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1 Distributed Multimedia Systems Resource Management Stream Adaptation Case Study The Tiger Video file server.

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Presentation on theme: "1 Distributed Multimedia Systems Resource Management Stream Adaptation Case Study The Tiger Video file server."— Presentation transcript:

1 1 Distributed Multimedia Systems Resource Management Stream Adaptation Case Study The Tiger Video file server

2 2 Resource Management Resource Scheduling To provide Quality of Service (Qos) to an application not only system must have sufficient resource (performance), it also needs to make these resource available to an application when they are needed (scheduling).

3 3 Resource Scheduling Fair Scheduling Real-time Scheduling

4 4 Fair Scheduling If several streams compete for a same resource it is necessary to consider fairness and to prevent ill behaved streams taking too much bandwidth. Round robin method is used on bit by bit basis, which provides more fairness with respect to varying packet sizes and arrival times.

5 5 Real-time Scheduling The Scheduling algorithms assigns CPU time slots to a set of processes in a manner that ensures that they complete their tasks on time. Earliest- deadline first (EDF).

6 6 Stream Adaptation Adjustment in Qos Droping a piece of information (audio) Dropouts in video stream MPEG We Use scaling methods for dropouts. For video files we use the following scaling methods or combination of it.

7 7 Video Scaling methods Temporal Scaling Spatial Scaling Frequency Scaling Amplitudinal Scaling Color space Scaling

8 8 Scaling Temporal Scaling reduces the resolution of video stream in the time domain by decreasing the number of video frames transmitted with in a interval.

9 9 Scaling Spatial Scaling reduces the number of pixels of each image in a video stream. Frequency Scaling modifies compressed algorithm applied to a image.

10 10 Scaling  Amplitudinal Scaling Reduces the color depth of each image pixel  Color space Scaling Reduces the number of entities in the color space color -> gray scale

11 11 Filtering Scaling modifies the stream of source it is not suitable for applications that involve several receivers: if bottleneck occurs on the route of one target, This target sends Scale-down message to the source and all targets receive the degraded quality,although some do not require.

12 12 Filtering Filtering is a method that provides the best possible quality of service to each target applying. Filtering requires that a stream be partitioned into a set of hierarchical sub streams, each adding a higher level of quality.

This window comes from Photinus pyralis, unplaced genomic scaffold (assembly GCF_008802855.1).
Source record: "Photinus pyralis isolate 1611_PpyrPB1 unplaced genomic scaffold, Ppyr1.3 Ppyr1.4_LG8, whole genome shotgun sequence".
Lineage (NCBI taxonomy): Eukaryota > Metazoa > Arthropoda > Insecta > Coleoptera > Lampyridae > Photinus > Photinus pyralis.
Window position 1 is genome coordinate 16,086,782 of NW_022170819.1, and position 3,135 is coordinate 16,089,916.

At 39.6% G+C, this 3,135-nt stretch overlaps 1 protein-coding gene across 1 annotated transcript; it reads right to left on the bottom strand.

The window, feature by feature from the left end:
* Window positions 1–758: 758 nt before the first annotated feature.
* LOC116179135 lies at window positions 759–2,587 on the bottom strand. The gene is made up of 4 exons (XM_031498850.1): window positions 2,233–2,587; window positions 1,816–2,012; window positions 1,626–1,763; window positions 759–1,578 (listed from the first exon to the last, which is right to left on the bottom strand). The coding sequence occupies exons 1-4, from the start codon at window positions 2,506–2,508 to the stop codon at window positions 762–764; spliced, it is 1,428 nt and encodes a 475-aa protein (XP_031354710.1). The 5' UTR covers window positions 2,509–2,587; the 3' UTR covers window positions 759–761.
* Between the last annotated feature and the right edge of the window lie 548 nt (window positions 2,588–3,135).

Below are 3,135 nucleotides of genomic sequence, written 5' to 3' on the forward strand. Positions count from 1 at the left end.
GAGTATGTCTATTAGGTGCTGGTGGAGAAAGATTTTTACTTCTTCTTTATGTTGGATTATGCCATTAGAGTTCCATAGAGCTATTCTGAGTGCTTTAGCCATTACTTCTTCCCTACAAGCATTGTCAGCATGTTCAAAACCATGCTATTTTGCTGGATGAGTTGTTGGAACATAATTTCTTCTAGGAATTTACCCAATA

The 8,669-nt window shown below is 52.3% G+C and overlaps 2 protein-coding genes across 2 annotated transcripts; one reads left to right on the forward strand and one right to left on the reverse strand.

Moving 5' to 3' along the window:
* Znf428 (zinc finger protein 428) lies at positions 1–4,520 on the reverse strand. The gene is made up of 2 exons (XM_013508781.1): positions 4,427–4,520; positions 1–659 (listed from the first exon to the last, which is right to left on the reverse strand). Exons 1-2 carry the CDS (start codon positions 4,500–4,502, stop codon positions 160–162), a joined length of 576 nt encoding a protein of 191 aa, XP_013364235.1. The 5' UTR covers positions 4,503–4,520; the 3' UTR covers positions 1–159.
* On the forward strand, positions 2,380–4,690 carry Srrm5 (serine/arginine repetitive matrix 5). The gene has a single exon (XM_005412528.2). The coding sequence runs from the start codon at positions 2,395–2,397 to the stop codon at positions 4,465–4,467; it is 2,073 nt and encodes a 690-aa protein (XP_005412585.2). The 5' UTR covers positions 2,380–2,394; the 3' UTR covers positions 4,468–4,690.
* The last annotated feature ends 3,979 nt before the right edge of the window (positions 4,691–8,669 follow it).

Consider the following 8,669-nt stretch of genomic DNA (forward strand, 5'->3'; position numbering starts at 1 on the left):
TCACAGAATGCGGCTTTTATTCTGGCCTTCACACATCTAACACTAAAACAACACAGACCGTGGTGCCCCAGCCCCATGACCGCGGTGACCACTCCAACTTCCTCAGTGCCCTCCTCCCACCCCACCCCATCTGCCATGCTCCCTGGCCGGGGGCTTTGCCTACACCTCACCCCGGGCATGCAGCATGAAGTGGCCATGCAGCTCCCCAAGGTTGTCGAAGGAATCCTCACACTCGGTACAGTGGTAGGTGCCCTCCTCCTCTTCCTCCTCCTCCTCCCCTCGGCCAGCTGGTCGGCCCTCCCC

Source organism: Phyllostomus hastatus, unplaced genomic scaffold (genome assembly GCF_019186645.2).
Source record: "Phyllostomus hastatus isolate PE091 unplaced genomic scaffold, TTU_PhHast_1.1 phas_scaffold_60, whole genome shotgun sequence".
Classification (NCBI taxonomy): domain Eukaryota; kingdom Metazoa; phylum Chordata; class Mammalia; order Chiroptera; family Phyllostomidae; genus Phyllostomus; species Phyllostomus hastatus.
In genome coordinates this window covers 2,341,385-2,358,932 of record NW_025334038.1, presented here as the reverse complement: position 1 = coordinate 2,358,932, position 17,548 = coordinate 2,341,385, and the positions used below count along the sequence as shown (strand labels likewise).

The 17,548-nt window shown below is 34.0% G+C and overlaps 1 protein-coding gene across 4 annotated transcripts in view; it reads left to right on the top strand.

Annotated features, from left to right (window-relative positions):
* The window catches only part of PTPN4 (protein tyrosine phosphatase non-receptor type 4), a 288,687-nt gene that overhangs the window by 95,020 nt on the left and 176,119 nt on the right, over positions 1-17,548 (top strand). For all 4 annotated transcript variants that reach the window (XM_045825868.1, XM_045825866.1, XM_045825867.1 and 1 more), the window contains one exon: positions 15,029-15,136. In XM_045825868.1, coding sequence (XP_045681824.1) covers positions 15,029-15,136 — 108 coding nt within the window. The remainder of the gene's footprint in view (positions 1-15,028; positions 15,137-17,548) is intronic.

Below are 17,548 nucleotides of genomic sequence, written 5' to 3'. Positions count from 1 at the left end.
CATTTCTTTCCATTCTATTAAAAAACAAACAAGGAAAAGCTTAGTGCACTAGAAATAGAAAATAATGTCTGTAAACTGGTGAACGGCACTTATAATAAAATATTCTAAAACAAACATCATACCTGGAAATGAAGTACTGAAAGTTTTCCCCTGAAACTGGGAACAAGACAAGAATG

13 13 Filtering Source Targets

14 14 Case Study A video storage system that supplies multiple real time video streams simultaneously is seen as an important system component to support consumer-oriented multimedia applications. Tiger video file server developed by Microsoft research Labs.

15 15 Case Study : The Tiger video file server Design goals Architecture Storage organization Distributed schedule Network support

16 16 Design Goals Video on demand for a large number of users Quality of service Scalable and distributed Low cost hardware

17 17 Architecture The Cub Computers are identical PC’s with same number of standard Hard disk drives attached to each. They are equipped with ethernet and ATM network cards. The Controller is another PC it handles the client requests and manages the work schedule of the curb.

18 18 Architecture Controller Cub 0Cub 1Cub 2Cub n ATM Switching network Video Distribution to clients start/ Stop requests From clients Low-bandwidth network Controller 0…n+1 1…n+2 2…n+3 n…2n+1

19 19 Storage organization Video data is a large file in order to share the load its distributed among the disks attached to the cubs. A movie is divided into blocks ( 1sec -> 0.5MB so a 2 hr movie has app. 7000) Movie can start on any disk whenever highest numbered disk is reached, the movie is wrapped around so that next block disk 0 is in process.

20 20 Distributed Schedule Scheduling workload for the cubs. Schedule is organized as list of slots Each slot rep. Work must be done to play one block of movie read it from relevant disk transfer it to ATM network.

21 21 Network support The blocks of each movie are simply passed to the ATM network by the cubs that hold them, together with the address of the relevant client. Client needs sufficient buffer storage to hold two buffer locations 1 is playing the video and other is arriving from the network.

22 22 Problem 1 Outline the design of a QoS manager to enable desktop Computers connected by an ATM network to support several concurrent multimedia applications. Define an API for your QoS manager, giving the main operations with their parameters and results.

23 23 Problem 2 In order to specify the resource requirements software components that process multimedia data, we need estimates for their processing loads. How can this information can be obtained without undue effort?

24 24 Problem 3 The Tiger schedule is potentially a large data structure that changes frequently, but each cub needs an up-to-date representation of the portions it is currently handling. Suggest a mechanism for the distribution of the schedule to the cubs.

25 25 Problem 4 When Tiger is operating with a failed disk or cub, secondary data blocks are used in place of missing primaries. Secondary blocks are n times smaller than primaries ( where n is the decluster factor), how does the system accommodate this variability in block size?


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